Once glucose breaks down, pyruvate molecules are formed. These molecules continue to produce more energy for cells.


This molecule is the conjugate base of pyruvic acid, a three-carbon molecule that contains a carboxylic acid group and a ketone functional group.

The chemical formula for pyruvic acid is C 3 H 4 O 3, and for its deprotonated form, it is C 3 H 3 O 3.

The carbon atom that forms the carboxylic acid is often called the first carbon atom. The number increases along the main carbon chain, away from the end of the carboxylic acid.

In pyruvate, the ketone group is attached to the second carbon atom, also known as the α-carbon, since it is closer to the leading functional group; the third carbon comprises a methyl group.

It is, therefore, the simplest α-keto acid, and according to the official IUPAC nomenclature, it is called α-keto propanoic acid.

It contains three atoms that can act as a hydrogen bond donor and one bit that can be a hydrogen bond acceptor.

Like other keto acids, pyruvic acid can also tautomerize from its ketone form to its enol form, containing a double bond and alcohol.

This is particularly important in the last step of glycolysis.

Other α-ketoacids involved in cellular respiration include oxaloacetic acid, α-ketoglutaric acid, and oxalosuccinic acid.

Pyruvate generation

The glycolytic pathway and amino acid metabolism generate pyruvate by two main methods.

While proteins supply almost 10% of the body’s energy needs, only some amino acids are channeled through pyruvate to the cellular respiratory machinery.

Those that do are classified as glucogenic amino acids, while others that generate acetyl-CoA or acetoacetate are called ketogenic amino acids.

Lactate produced by anaerobic fermentation can also regenerate pyruvate, primarily through enzymes in the liver. Other minor sources include intermediates of the citric acid cycle.


Glycolysis begins with the six-carbon monosaccharide – glucose. In the early steps of this biochemical pathway, glucose undergoes phosphorylation and isomerization to produce fructose-6-phosphate.

Another phosphorylation reaction facilitates the splitting of this hexose sugar into two 3-carbon molecules: glyceraldehyde phosphate (G3P) and dihydroxyacetone phosphate (DHAP).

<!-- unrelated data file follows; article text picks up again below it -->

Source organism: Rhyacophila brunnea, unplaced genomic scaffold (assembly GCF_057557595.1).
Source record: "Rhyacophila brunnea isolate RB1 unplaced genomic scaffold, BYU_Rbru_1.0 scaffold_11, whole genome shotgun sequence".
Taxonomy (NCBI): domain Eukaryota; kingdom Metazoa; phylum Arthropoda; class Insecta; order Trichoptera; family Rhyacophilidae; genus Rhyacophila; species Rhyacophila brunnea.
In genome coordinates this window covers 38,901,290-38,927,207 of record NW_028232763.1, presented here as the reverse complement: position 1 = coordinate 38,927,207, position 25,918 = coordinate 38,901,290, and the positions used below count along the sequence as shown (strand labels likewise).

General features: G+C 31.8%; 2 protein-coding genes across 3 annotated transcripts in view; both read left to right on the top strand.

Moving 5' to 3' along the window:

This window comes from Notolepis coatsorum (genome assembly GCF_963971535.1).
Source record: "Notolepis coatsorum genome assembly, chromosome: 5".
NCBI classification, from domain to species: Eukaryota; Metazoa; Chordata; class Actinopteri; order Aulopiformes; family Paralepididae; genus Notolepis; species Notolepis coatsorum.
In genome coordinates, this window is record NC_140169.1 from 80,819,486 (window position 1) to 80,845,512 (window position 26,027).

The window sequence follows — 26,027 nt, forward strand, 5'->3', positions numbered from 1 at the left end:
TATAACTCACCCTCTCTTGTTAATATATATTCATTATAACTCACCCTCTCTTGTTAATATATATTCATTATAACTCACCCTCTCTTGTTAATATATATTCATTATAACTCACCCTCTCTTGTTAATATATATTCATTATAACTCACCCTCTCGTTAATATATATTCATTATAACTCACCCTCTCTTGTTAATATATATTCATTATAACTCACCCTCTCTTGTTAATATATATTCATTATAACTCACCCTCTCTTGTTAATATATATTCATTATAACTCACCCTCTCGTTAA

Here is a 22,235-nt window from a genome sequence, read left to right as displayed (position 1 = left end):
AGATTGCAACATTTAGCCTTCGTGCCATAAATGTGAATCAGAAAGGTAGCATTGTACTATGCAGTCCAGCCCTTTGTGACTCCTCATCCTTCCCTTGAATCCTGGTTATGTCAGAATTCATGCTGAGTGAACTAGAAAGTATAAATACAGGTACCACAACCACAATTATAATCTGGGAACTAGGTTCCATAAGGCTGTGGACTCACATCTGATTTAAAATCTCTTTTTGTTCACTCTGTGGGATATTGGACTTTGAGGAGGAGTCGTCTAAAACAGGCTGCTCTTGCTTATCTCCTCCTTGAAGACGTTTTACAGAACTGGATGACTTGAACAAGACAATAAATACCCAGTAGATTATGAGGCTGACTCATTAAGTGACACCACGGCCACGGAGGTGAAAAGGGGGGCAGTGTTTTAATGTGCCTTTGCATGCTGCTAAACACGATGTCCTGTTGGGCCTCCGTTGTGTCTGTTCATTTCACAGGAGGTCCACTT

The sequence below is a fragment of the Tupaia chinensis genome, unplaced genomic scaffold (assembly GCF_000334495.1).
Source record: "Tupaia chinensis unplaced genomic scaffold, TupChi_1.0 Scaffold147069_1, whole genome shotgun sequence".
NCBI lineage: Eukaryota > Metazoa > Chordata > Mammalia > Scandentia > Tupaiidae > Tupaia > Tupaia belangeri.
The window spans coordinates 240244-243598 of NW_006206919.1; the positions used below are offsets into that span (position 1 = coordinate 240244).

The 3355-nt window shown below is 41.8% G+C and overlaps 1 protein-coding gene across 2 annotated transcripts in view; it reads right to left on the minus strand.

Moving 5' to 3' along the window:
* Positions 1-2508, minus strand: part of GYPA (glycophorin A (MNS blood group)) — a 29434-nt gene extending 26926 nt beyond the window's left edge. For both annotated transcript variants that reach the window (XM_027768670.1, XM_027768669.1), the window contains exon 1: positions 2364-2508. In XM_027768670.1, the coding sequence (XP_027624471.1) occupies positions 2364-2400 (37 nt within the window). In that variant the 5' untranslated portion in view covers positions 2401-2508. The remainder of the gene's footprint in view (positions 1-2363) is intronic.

These initial steps require energy input and use two ATP molecules for each glucose molecule, resulting in the significant transformation of one hexose into two triose molecules.

After that, G3P is converted to pyruvic acid, which exists as its conjugate base at physiological concentration and pH.

This process occurs through five biochemical reactions, releasing two ATP molecules and one NADH molecule for each G3P molecule.

The penultimate molecule in this chain of reactions is called phosphoenolpyruvate (PEP). PEP is the phosphorylated ester of pyruvate in its isomeric enol form.

PEP loses a phosphate group to generate pyruvate, and the remaining phosphate released is transferred to ADP, forming ATP.

This reaction is catalyzed by an enzyme called pyruvate kinase (PK).

The reaction forms one of the rate-limiting steps of glycolysis that can determine the overall reaction rate, as it is one of the slowest reactions in the chain.

For all practical purposes, it is irreversible, unlike most enzyme-catalyzed reactions, wildly since pyruvate often rushes into the mitochondria or ferments to form lactate.

When glucose needs to be generated from sources other than carbohydrates (gluconeogenesis), for example, changing concentrations of reactants and products does not induce PK to catalyze the reverse reaction, forming PEP from pyruvate.

In fact, during gluconeogenesis, PK is inactivated through phosphorylation, and PEP is diverted into a different cascade of reactions.

Amino Acid Metabolism

Six primary amino acids can be metabolized to produce pyruvate: alanine, cysteine, serine, glycine, threonine, and tryptophan.

Of these, alanine and serine have three carbon atoms and are therefore the easiest to transform. These reactions involve a single enzyme that essentially catalyzes the replacement of the amine functional group by a ketone.

Enzymes are also called transaminases for this reason. Although it also contains three carbon atoms, Cysteine has to undergo an additional step to remove the sulfur atom.

Glycine, on the other hand, has only two carbon atoms. Therefore, it is first converted to a three-carbon amino acid – serine – before deamination.

The action of the enzyme serine dehydratase catalyzes its conversion to pyruvate.

In a similar strategy, three alkyl groups of tryptophan are first converted to alanine before being transformed into a pyruvate molecule by the enzyme alanine transaminase.

Threonine follows an even longer path, first converted to glycine and then to serine before being acted upon by serine dehydratase.